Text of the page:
The generality of my scheme does not admit the frequent notice of verbal inaccuracies, which Bentley, perhaps better skilled in grammar than in poetry, has often found, though he sometimes made them, and which he imputed to the obtrusions of a reviser whom the Author's blindness obliged him to employ. A supposition rash and groundless, if he thought it true; and vile and pernicious, if, as is said, he in private allowed it to be false.
The plan of Paradise Lost has this inconvenience, that it comprizes neither human actions nor human manners. The man and woman who act and suffer, are in a state which no other man or woman can ever know. The reader änds no transaction in which he can be engaged; beholds no condition in which he can by any effort of imagination place himself; he
has, therefore, little natural curiosity or sympathy.
We all, indeed, feel the effects of Adam's disobedience; we all sin like Adam, and, like him, must all bewail our offences; we have restless and insidious enemies in the fallen angels, and in the blessed spirits we have guardians and friends; in the redemption of mankind we hope to be included; and in the description of Heaven and Hell we are surely interested, as we are all to reside hereafter either in the regions of horror or of bliss.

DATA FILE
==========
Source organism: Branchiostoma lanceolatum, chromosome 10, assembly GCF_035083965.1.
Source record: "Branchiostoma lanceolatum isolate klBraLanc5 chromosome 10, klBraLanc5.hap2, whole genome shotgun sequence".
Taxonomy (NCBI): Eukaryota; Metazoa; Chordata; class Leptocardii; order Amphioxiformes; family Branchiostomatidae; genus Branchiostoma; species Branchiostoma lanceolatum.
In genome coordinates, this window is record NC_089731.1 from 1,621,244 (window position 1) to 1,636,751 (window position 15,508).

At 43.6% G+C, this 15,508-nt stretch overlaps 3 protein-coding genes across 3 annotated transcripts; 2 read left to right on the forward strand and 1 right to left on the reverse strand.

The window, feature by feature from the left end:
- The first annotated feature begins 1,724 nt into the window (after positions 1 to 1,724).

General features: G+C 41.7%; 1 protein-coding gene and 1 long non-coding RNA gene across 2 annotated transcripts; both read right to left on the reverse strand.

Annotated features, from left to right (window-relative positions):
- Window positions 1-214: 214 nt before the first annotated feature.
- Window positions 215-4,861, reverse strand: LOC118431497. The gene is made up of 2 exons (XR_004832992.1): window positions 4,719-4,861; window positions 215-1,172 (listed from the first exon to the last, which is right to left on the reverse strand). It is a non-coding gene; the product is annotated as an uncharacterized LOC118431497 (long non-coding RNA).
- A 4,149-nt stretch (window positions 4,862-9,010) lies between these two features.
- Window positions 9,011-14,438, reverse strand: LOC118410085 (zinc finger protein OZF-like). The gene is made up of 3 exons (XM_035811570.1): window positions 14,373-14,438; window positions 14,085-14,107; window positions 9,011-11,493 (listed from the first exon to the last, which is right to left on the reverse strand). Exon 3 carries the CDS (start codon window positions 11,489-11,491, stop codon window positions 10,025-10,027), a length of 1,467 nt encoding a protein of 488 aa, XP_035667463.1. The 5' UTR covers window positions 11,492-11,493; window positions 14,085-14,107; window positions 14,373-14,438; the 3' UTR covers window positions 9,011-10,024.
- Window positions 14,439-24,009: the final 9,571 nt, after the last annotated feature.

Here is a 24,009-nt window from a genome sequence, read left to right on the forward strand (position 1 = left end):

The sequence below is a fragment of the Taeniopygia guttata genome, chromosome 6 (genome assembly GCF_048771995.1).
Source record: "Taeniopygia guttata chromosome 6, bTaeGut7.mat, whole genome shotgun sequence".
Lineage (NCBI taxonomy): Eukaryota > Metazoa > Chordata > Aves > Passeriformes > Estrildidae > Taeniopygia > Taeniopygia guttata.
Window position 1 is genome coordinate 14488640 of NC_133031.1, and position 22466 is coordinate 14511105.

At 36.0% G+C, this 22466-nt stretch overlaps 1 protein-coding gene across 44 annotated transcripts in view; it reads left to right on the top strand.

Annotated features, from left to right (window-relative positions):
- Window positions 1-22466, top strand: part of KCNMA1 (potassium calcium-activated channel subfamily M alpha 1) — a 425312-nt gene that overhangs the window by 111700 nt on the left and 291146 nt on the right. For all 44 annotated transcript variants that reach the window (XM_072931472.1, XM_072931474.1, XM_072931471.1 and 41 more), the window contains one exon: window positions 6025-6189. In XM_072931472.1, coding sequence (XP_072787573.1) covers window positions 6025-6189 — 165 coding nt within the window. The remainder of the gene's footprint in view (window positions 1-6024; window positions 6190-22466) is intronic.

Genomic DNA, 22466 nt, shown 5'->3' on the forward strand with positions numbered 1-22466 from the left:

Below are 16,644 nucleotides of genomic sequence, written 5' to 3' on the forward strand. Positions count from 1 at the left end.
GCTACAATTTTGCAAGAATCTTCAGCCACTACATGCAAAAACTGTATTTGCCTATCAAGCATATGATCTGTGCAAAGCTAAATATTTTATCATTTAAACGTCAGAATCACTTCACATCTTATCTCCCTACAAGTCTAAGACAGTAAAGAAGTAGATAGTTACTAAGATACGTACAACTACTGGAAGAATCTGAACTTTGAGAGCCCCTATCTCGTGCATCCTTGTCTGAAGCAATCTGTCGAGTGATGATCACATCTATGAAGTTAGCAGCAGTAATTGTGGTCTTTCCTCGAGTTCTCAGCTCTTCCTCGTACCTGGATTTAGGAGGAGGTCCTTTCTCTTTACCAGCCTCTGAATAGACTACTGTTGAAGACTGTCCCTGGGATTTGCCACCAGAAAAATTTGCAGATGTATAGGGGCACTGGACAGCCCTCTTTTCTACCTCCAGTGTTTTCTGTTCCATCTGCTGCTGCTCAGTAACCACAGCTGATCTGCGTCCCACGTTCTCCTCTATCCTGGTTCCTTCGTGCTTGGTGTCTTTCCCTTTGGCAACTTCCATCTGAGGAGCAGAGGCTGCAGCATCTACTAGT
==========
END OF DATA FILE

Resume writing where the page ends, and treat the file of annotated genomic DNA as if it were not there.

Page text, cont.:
But these truths are too important to be new; they have been taught to our infancy; they have mingled with our solitary thoughts and familiar conversation, and are habitually interwoven with the whole texture of life. Being therefore not new, they raise no unaccustomed emotion in the mind : what we knew before, we cannot learn : what is not unexpected, cannot surprize.
Of the ideas suggested by these aweful scenes, from some we recede with reverence, except when stated hours require their association; and from others we shrink with horror, or admit them only as salutary inflictions, as counterpoises to our interests and passions. Such images rather obstruct the career of fancy than incite it.
Pleasure and terror are indeed the genuine
sources of poetry; but poetical pleasure must be such as human imagination can at least conceive, and poetical terror such as human strength and fortitude may combat. The good and evil of Eternity are too ponderous for the wings of wit; the mind sinks under them in passive helplessness, content with calm belief and humble adoration.
Known truths, however, may take a different appearance, and be conveyed to the mind by a new train of intermediate images. This Milton has undertaken, and performed with pregnancy and vigour of mind peculiar to himself. Whoever considers the few radical positions which the Scriptures afforded him, will wonder by what energetic operation he expanded them to such extent, and ramified them to so much variety, restrained as he was by religious reverence from licentiousness of fiction.
Here is a full display of the united force of study and genius; of a great accumulation of materials, with judgment to digest, and fancy to combine them. Milton was able to select from nature, or from story, from ancient fable, or from modern science, whatever could illustrate or adorn his thoughts. An accumulation of knowledge impregnated his mind, fermented by study, and sublimed by imagination.
It has been therefore said, without an indecent hyperbole, by one of his encomiasts, that